Why Counting Calories is NOT the Whole Story
Written by Del Baldwin, 2021
Founder and Co-Owner, Delirium Fitness
Most of us have been taught that if we want to lose weight, we have to count and restrict calories. Using this theory alone could lead to imbalances in hormones and energy levels; affect sleep and stress; and actually cause long-term weight gain. Restricting and counting isn’t the end game. It’s also the quality and type of food we eat. Imagine feeding your Bugatti low octane gas!
There are 3 MACROnutrients. Protein, Carbohydrates and Fat. We need them all for optimal body function. In Europe, on food labels, it says “energy” not “calories”. Calories are important, we need them! Overly restricting our caloric intake and/or thinking about calories as “the enemy” is not going to help you lose weight in a healthy manner. What will help is becoming more knowledgeable about the calories that are your friends and will help you feel great and be at an optimal weight.
- The body’s main energy source
- Each gram of Carbs has 4 calories
- Help with tissue repair and growth
- Each gram of Protein has 4 calories
- Needed to protect your organs and for healthy hair, skin and nails
- Each gram of Fat has 9 calories.
If you are interested in the molecular make-up of macronutrients, here is a good resource:
Growing up, Fat was the enemy. We were eating margarine instead of real butter because it had less fat and calories, yuck! Then, we were told to avoid all carbohydrates. Now, plant-based diets are the “fad” and all processed foods are evil. It’s hard to know what to eat. Thankfully, weight loss programs such as Weight Watchers have finally moved away from calorie counting alone and now consider the different effects that the macro-nutrients we consume have on the body over time.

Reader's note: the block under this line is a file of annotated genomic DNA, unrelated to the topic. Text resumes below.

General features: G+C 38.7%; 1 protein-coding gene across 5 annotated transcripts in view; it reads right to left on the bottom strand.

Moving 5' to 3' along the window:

About ten years ago, while I was being schooled on this, I was at a little league game and heard a lady turn down a hamburger because it was “too fatty” and instead ate an entire bag of Twizzlers. It was the epitome of being stuck in the mindset that fat was the enemy.
So, let’s talk about why the hamburger was the better choice, assuming both the hamburger and the bag of Twizzlers had the same amount of calories.
1. The thermic effect of food
I find this fascinating! Your body uses more calories digesting protein than it does carbohydrates and fats. As a matter of fact, here is the percentage of calories your body takes breaking down each of the macronutrients.
Fat: 2–3%; Carbs: 6–8%; Protein: 25–30%
Using these numbers, your metabolism is naturally higher when you include sources of protein in each meal/snack! Let’s say you have 200 calories of protein, only 150 are left after digestion, whereas if you have 200 calories of fat, 196 are left. Put simply, protein takes more energy to metabolize and revs up your metabolism!
Studies show that proteins and healthy fats reduce your appetite, leaving you feel more satisfied, and eating fewer calories overall. They lower the release of hunger hormones, and hormone production, overall, is better regulated when you consume protein and healthy fats. If you are interested in the studies, here are a couple, among many:
3. Glucose versus Fructose
There are two main sugars found in foods: glucose and fructose. Glucose is metabolized by all the organs in the body, whereas fructose is metabolized only by the liver. Gherin is a hormone that tells us when we are hungry, the more gherin we release, the more hungry we feel. Studies show that fructose ingestion releases more gherin than glucose. It has also been proven that consuming a large amount of fructose increases triglycerides in women. The body converts calories it doesn’t need to use right away into triglycerides, and they are stored in fat cells.
4. Glycemic Index, why a carb is not a carb
Refined carbs: stay away. Below is a simple visual that may be helpful to you when you are choosing what carbohydrates to eat. Notice, it is related very closely to the glucose versus fructose issue as well. To put it simply, “Refined carbohydrates tend to be low in fiber and are digested and absorbed quickly, leading to rapid spikes in blood sugar. They have a high glycemic index (GI), which is a measure of how quickly foods raise blood sugar.